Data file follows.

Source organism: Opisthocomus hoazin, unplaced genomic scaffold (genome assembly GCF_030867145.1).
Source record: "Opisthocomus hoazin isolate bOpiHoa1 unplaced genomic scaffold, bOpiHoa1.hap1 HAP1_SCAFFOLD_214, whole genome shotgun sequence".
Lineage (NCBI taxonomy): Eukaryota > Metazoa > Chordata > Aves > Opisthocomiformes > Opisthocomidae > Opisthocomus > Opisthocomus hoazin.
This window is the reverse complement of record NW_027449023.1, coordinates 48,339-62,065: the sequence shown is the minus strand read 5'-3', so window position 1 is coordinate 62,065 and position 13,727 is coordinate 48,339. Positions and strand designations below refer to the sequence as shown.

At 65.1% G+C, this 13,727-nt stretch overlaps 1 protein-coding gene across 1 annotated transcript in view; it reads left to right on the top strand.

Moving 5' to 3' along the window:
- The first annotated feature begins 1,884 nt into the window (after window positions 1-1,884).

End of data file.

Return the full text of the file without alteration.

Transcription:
Source organism: Opisthocomus hoazin, unplaced genomic scaffold (genome assembly GCF_030867145.1).
Source record: "Opisthocomus hoazin isolate bOpiHoa1 unplaced genomic scaffold, bOpiHoa1.hap1 HAP1_SCAFFOLD_214, whole genome shotgun sequence".
Lineage (NCBI taxonomy): Eukaryota > Metazoa > Chordata > Aves > Opisthocomiformes > Opisthocomidae > Opisthocomus > Opisthocomus hoazin.
This window is the reverse complement of record NW_027449023.1, coordinates 48,339-62,065: the sequence shown is the minus strand read 5'-3', so window position 1 is coordinate 62,065 and position 13,727 is coordinate 48,339. Positions and strand designations below refer to the sequence as shown.

At 65.1% G+C, this 13,727-nt stretch overlaps 1 protein-coding gene across 1 annotated transcript in view; it reads left to right on the top strand.

Moving 5' to 3' along the window:
- The first annotated feature begins 1,884 nt into the window (after window positions 1-1,884).